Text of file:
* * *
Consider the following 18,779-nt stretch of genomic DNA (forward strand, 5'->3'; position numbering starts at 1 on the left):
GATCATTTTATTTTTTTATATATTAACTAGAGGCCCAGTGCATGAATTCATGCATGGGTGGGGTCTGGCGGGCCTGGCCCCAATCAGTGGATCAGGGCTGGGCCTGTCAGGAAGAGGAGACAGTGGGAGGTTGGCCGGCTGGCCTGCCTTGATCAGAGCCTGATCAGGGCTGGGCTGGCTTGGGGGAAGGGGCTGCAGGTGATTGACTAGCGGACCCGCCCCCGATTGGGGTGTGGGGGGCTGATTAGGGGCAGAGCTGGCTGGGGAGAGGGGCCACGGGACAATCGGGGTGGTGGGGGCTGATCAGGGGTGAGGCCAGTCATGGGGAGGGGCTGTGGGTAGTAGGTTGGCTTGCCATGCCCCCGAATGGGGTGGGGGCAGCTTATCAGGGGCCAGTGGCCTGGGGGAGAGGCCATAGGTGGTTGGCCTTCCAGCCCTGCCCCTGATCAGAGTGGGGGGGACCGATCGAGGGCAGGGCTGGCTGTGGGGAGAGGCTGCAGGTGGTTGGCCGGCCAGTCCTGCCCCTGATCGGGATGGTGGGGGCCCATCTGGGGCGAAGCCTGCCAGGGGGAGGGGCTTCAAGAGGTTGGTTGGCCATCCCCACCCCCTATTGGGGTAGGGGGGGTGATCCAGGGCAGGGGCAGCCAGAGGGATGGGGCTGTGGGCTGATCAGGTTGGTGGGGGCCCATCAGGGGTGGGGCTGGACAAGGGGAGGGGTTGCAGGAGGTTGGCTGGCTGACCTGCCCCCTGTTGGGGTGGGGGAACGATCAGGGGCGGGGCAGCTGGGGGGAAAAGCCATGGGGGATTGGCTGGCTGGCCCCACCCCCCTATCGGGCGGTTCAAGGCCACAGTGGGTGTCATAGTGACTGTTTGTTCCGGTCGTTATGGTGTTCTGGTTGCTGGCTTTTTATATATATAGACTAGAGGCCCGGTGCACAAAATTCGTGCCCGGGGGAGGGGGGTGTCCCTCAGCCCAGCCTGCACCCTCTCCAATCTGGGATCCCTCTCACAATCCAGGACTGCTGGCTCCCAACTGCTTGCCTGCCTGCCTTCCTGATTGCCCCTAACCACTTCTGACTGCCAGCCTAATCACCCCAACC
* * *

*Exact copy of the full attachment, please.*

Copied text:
Consider the following 18,779-nt stretch of genomic DNA (forward strand, 5'->3'; position numbering starts at 1 on the left):
GATCATTTTATTTTTTTATATATTAACTAGAGGCCCAGTGCATGAATTCATGCATGGGTGGGGTCTGGCGGGCCTGGCCCCAATCAGTGGATCAGGGCTGGGCCTGTCAGGAAGAGGAGACAGTGGGAGGTTGGCCGGCTGGCCTGCCTTGATCAGAGCCTGATCAGGGCTGGGCTGGCTTGGGGGAAGGGGCTGCAGGTGATTGACTAGCGGACCCGCCCCCGATTGGGGTGTGGGGGGCTGATTAGGGGCAGAGCTGGCTGGGGAGAGGGGCCACGGGACAATCGGGGTGGTGGGGGCTGATCAGGGGTGAGGCCAGTCATGGGGAGGGGCTGTGGGTAGTAGGTTGGCTTGCCATGCCCCCGAATGGGGTGGGGGCAGCTTATCAGGGGCCAGTGGCCTGGGGGAGAGGCCATAGGTGGTTGGCCTTCCAGCCCTGCCCCTGATCAGAGTGGGGGGGACCGATCGAGGGCAGGGCTGGCTGTGGGGAGAGGCTGCAGGTGGTTGGCCGGCCAGTCCTGCCCCTGATCGGGATGGTGGGGGCCCATCTGGGGCGAAGCCTGCCAGGGGGAGGGGCTTCAAGAGGTTGGTTGGCCATCCCCACCCCCTATTGGGGTAGGGGGGGTGATCCAGGGCAGGGGCAGCCAGAGGGATGGGGCTGTGGGCTGATCAGGTTGGTGGGGGCCCATCAGGGGTGGGGCTGGACAAGGGGAGGGGTTGCAGGAGGTTGGCTGGCTGACCTGCCCCCTGTTGGGGTGGGGGAACGATCAGGGGCGGGGCAGCTGGGGGGAAAAGCCATGGGGGATTGGCTGGCTGGCCCCACCCCCCTATCGGGCGGTTCAAGGCCACAGTGGGTGTCATAGTGACTGTTTGTTCCGGTCGTTATGGTGTTCTGGTTGCTGGCTTTTTATATATATAGACTAGAGGCCCGGTGCACAAAATTCGTGCCCGGGGGAGGGGGGTGTCCCTCAGCCCAGCCTGCACCCTCTCCAATCTGGGATCCCTCTCACAATCCAGGACTGCTGGCTCCCAACTGCTTGCCTGCCTGCCTTCCTGATTGCCCCTAACCACTTCTGACTGCCAGCCTAATCACCCCAACC